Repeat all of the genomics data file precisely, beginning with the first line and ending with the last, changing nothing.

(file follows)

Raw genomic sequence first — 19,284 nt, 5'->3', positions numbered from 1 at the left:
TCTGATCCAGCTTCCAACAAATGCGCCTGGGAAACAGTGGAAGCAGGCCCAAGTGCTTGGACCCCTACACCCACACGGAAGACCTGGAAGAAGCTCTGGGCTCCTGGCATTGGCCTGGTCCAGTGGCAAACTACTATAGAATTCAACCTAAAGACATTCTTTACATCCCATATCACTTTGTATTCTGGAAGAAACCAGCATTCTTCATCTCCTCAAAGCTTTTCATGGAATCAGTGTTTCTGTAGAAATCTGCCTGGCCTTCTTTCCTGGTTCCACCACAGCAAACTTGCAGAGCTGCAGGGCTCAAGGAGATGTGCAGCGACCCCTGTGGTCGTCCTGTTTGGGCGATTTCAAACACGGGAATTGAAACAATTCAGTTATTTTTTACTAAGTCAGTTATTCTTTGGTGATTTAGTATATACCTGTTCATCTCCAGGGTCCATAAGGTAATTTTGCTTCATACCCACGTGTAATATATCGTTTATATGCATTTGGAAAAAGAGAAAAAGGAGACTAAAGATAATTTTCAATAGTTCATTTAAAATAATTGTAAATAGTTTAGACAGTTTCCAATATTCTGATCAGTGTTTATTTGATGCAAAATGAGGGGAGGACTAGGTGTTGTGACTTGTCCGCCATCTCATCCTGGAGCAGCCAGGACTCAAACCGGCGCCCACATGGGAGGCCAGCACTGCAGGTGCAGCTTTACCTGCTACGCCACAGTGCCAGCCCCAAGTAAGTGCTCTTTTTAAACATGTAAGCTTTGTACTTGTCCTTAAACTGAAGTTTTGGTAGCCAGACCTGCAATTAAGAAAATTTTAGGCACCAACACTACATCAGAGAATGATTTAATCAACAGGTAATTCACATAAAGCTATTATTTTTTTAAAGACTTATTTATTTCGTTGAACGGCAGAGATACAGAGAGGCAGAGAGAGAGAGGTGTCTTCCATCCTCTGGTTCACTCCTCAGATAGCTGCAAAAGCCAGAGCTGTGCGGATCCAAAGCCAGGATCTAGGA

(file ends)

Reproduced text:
Raw genomic sequence first — 19,284 nt, 5'->3', positions numbered from 1 at the left:
TCTGATCCAGCTTCCAACAAATGCGCCTGGGAAACAGTGGAAGCAGGCCCAAGTGCTTGGACCCCTACACCCACACGGAAGACCTGGAAGAAGCTCTGGGCTCCTGGCATTGGCCTGGTCCAGTGGCAAACTACTATAGAATTCAACCTAAAGACATTCTTTACATCCCATATCACTTTGTATTCTGGAAGAAACCAGCATTCTTCATCTCCTCAAAGCTTTTCATGGAATCAGTGTTTCTGTAGAAATCTGCCTGGCCTTCTTTCCTGGTTCCACCACAGCAAACTTGCAGAGCTGCAGGGCTCAAGGAGATGTGCAGCGACCCCTGTGGTCGTCCTGTTTGGGCGATTTCAAACACGGGAATTGAAACAATTCAGTTATTTTTTACTAAGTCAGTTATTCTTTGGTGATTTAGTATATACCTGTTCATCTCCAGGGTCCATAAGGTAATTTTGCTTCATACCCACGTGTAATATATCGTTTATATGCATTTGGAAAAAGAGAAAAAGGAGACTAAAGATAATTTTCAATAGTTCATTTAAAATAATTGTAAATAGTTTAGACAGTTTCCAATATTCTGATCAGTGTTTATTTGATGCAAAATGAGGGGAGGACTAGGTGTTGTGACTTGTCCGCCATCTCATCCTGGAGCAGCCAGGACTCAAACCGGCGCCCACATGGGAGGCCAGCACTGCAGGTGCAGCTTTACCTGCTACGCCACAGTGCCAGCCCCAAGTAAGTGCTCTTTTTAAACATGTAAGCTTTGTACTTGTCCTTAAACTGAAGTTTTGGTAGCCAGACCTGCAATTAAGAAAATTTTAGGCACCAACACTACATCAGAGAATGATTTAATCAACAGGTAATTCACATAAAGCTATTATTTTTTTAAAGACTTATTTATTTCGTTGAACGGCAGAGATACAGAGAGGCAGAGAGAGAGAGGTGTCTTCCATCCTCTGGTTCACTCCTCAGATAGCTGCAAAAGCCAGAGCTGTGCGGATCCAAAGCCAGGATCTAGGA